David Gowman, or Mr. Fire-Man as he’s better known online, is a prolific instrument-maker, performer, orchestra leader and culture creator.
Mr. Fire-Man creates events that allow viewers to become participators. He trains volunteers to act as ‘shills,’ or prepared performers hidden in the audience. He also creates physical artworks (horns made from local, natural materials), and composes song structures that allow simple interactions to happen – such as a ‘Call and Response’ song.
The result of such meticulous preparation is not only to make musical instruments, but also to create a cultural moment that sicks in participants’ memories. The result is a unique event where the barrier between performer and audience is removed, resulting in the union of creator and consumer.
From his Maker Faire bio:
“In 2002 I made a horn from a stick of elderberry wood. It took about two hours of labour to produce a sound. Nine years later, a band called the Legion of Flying Monkeys Horn Orchestra entertains with the descendants of that horn (there are over forty as of last count). Looking back, that simple act of burning a shaft through the pith to make a chamber was a turning point leading to a near decade of music, interactive art and instrument making.”
As I learned more about him, I became more and more intrigued. Homemade horns? More than forty of them? All made from natural materials? Combined to create a Horn Orchestra? And anyone can take part??
So I caught up with Mr. Fire-Man to find out more about his work, and hear what he plans to demonstrate at this year’s Maker Faire.
What’s the The Legion of Flying Monkeys Horn Orchestra all about? Can you describe your sound?
The Legion of Flying Monkeys is an interactive art project that happens to have an orchestra specializing in singalong music. We also have monkey puppets, parades of clowns, diabolical corporate geneticists and dangerously hypnotic lounge experiences, but perhaps for this interview I should focus on the orchestra.
Our sound is midway between Circus Sideshow and Zombie Apocalypse, though you should judge for yourself.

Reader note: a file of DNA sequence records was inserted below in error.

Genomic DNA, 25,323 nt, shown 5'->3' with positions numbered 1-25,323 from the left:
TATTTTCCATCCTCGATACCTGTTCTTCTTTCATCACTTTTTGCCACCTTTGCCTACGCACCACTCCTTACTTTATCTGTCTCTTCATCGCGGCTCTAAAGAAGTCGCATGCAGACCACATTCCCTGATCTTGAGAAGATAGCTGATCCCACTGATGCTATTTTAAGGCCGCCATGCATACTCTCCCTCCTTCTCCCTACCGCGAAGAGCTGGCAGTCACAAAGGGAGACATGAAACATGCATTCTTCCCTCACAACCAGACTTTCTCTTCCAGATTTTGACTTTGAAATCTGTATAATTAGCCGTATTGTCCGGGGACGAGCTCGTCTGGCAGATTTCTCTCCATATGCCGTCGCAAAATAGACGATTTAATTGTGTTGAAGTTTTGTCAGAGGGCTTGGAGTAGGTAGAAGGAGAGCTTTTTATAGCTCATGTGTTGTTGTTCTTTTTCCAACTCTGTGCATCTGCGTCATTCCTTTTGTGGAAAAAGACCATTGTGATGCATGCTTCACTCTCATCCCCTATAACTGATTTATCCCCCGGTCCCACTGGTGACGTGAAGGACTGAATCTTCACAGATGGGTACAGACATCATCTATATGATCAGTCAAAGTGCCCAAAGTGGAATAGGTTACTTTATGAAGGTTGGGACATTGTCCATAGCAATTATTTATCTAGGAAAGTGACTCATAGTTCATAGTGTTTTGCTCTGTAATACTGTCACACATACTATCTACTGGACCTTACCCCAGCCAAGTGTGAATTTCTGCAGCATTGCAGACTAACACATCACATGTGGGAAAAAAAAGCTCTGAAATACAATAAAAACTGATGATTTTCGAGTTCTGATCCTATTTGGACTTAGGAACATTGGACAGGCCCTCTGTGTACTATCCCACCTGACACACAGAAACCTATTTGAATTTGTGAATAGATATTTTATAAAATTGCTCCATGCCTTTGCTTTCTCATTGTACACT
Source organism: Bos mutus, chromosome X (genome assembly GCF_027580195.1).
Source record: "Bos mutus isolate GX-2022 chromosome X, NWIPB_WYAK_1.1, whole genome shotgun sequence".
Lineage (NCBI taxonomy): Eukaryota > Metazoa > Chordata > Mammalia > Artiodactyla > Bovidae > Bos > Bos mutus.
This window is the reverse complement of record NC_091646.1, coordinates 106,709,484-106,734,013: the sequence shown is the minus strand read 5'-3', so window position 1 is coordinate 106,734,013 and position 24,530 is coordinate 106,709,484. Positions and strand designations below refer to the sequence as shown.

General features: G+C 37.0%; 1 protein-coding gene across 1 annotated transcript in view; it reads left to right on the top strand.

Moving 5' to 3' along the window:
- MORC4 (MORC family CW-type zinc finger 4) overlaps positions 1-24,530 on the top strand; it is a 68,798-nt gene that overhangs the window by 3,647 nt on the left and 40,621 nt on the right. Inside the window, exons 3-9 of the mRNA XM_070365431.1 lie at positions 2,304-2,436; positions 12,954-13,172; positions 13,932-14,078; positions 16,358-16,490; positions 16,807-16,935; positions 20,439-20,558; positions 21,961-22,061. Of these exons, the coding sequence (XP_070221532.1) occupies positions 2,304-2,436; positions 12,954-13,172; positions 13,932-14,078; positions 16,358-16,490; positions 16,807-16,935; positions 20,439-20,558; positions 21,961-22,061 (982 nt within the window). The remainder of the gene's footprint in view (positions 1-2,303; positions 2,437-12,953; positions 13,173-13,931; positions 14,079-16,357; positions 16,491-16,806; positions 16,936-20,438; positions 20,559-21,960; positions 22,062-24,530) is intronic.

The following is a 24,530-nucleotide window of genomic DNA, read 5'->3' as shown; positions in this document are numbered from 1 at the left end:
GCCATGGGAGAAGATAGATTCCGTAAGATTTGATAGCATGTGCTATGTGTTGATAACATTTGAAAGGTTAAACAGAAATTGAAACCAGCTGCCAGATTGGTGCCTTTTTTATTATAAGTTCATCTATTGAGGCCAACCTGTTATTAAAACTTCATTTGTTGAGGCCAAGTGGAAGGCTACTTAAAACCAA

You make horns from local, natural materials such as old felt hats, hardwood branches, the dried stems of giant cow parsnip and papier mache. What are your favourite materials to work with, and why?
My current favourite material is empresswood because of its ease of carving, lightweight nature and speed of growth. Also, I am cultivating it locally at the Means of Production Garden with some success. A well pruned empress will produce 18 feet of new, hollow growth in a season.
A neat thing about your live events is how they allow the viewers to become participants. Can you tell us more about how this works?
Most of our songs have an interactive element, meaning a part that the audience can sing (or yell as the case may be). Simple structures such as a call and response style facilitate easy entrance into the spirit of participation even for the uninitiated.
How can someone check out your events? When do they happen, and where are they located?
My events are always posted on my website. Currently we’re playing Midsummer Fete at Colony Farms on Sunday June 24th, the Jazz Fest on Saturday July 1 in David Lam Park, the Railway Club on Wednesday July 18th (9pm) and Maker Faire before all of these, on the Saturday afternoon.
What do you plan on bringing / demonstrating at Vancouver Mini Maker Faire this year? How interactive will it be?
I’ll be bringing several horns for random visitors to try, many alcohol wipes to disinfect them in-between, and a huge selection of razor sharp tools for children to handle (just kidding). You can expect loud horn blasts to emanate from my booth throughout the day.